Excerpt from Sir Edward Seaward's Narrative of His Shipwreck: And Discovery of Certain Islands in the Caribbean Sea
Born of loyal and honest parents, whose means were just sufficient to give a common education to their children, I have neither to boast of pedigree nor of learning; yet they bequeathed to me a better inheritance - a stout constitution, a peaceable disposition, and a proper sense of what is due to my superiors and equals: for such an inheritance I am grateful to God, and to them.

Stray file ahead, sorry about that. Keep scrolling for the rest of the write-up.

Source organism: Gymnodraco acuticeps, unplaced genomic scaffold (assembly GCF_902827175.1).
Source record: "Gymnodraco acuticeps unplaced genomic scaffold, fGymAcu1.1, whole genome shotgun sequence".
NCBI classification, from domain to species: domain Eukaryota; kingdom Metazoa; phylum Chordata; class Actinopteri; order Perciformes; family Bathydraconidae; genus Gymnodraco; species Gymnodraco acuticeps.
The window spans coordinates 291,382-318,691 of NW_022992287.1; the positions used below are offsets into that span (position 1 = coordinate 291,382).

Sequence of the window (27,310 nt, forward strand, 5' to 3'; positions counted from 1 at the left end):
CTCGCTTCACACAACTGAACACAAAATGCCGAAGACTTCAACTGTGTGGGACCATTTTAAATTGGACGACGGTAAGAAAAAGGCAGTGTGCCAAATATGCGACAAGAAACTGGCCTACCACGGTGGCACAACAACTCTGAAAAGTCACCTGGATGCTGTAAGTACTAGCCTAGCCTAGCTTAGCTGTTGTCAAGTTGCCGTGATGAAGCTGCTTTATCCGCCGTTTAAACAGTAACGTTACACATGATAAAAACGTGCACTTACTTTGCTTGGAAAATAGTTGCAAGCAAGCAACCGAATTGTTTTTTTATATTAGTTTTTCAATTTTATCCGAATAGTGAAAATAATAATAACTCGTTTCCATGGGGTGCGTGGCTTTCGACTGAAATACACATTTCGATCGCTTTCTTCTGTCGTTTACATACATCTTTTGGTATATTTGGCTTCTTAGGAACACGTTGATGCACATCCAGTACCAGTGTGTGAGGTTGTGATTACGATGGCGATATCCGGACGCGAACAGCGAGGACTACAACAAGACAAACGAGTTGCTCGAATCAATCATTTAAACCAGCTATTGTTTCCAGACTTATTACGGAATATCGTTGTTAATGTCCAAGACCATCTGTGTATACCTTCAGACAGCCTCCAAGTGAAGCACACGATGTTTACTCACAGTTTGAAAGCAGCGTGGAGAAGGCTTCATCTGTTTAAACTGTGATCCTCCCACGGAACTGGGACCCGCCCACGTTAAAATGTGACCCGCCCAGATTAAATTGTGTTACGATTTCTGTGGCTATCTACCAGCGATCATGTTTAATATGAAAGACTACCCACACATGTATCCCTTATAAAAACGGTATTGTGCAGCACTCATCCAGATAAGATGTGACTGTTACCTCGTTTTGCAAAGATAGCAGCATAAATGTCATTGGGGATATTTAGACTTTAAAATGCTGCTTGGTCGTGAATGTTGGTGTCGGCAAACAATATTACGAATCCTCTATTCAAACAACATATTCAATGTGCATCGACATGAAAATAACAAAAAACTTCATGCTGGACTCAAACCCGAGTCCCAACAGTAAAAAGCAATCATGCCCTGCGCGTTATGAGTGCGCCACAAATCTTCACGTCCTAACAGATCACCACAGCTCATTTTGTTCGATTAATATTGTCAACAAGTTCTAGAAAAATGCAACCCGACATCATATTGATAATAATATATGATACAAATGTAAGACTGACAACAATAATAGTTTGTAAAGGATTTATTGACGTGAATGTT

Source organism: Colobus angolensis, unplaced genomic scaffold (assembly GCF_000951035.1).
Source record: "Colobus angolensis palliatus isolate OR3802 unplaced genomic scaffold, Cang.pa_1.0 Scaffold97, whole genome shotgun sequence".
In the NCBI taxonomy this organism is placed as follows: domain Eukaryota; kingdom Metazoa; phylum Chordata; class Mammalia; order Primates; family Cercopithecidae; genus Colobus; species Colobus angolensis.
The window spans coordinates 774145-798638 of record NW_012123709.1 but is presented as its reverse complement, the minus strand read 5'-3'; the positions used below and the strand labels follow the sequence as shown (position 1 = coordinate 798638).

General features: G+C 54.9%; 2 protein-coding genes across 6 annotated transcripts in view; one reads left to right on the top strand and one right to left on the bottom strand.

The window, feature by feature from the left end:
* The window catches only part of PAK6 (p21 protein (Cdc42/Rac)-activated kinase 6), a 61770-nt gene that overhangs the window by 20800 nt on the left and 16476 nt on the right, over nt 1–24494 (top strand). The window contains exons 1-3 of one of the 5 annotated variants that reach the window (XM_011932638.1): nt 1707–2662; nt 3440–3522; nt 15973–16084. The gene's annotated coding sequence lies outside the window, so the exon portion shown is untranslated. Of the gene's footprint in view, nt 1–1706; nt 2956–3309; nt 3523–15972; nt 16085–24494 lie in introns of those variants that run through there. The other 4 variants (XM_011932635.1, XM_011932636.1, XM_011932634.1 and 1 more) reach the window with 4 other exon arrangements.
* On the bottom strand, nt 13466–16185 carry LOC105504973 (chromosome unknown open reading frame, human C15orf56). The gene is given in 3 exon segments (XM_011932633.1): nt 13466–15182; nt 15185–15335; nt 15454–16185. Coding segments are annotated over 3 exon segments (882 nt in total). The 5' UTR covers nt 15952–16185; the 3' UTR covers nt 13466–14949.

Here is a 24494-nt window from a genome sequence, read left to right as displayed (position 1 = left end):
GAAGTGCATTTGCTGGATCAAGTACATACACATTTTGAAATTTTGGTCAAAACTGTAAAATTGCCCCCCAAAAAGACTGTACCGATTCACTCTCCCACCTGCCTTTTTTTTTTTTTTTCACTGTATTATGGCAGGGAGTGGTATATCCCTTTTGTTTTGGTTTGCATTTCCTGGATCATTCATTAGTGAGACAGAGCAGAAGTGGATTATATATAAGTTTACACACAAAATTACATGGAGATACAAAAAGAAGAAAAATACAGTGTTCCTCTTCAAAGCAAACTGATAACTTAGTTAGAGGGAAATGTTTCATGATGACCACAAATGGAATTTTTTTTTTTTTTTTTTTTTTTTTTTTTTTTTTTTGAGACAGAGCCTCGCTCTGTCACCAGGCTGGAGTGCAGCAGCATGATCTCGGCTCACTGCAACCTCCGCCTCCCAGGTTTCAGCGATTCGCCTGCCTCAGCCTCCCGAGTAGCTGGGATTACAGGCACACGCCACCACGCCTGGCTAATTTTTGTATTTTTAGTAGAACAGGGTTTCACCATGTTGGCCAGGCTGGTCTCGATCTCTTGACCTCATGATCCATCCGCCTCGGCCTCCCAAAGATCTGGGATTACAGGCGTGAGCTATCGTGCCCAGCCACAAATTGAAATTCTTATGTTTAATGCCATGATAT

I had not left school long when I felt an inclination to see foreign parts, and under this impression I desired earnestly to go to sea; but my poor dear mother would not hear of it, and I could not find it in my heart to grieve her, even for a moment; so I yielded up my inclination to my duty, and during two years was content to assist my father in the management of his little farm; taking the diversions of fishing and shooting, in their seasons, by way of amusement and recreation. At the expiration of this time, my paternal uncle sent for me to Bristol, and placed me in his counting-house. Within a year from this event, I lost my dear mother; on which occasion I returned to my paternal roof, to console my remaining parent, with whom I remained a few months. During my stay on this melancholy occasion, I took some little part in the farm business; but having many unoccupied hours, I passed most of them with our benevolent pastor, my former kind schoolmaster, the Reverend Mr William Goldsmith: between whose amiable family and my father's there had existed the kindest feeling from our infancy: and these additional happy hours improved it on my part and on theirs.
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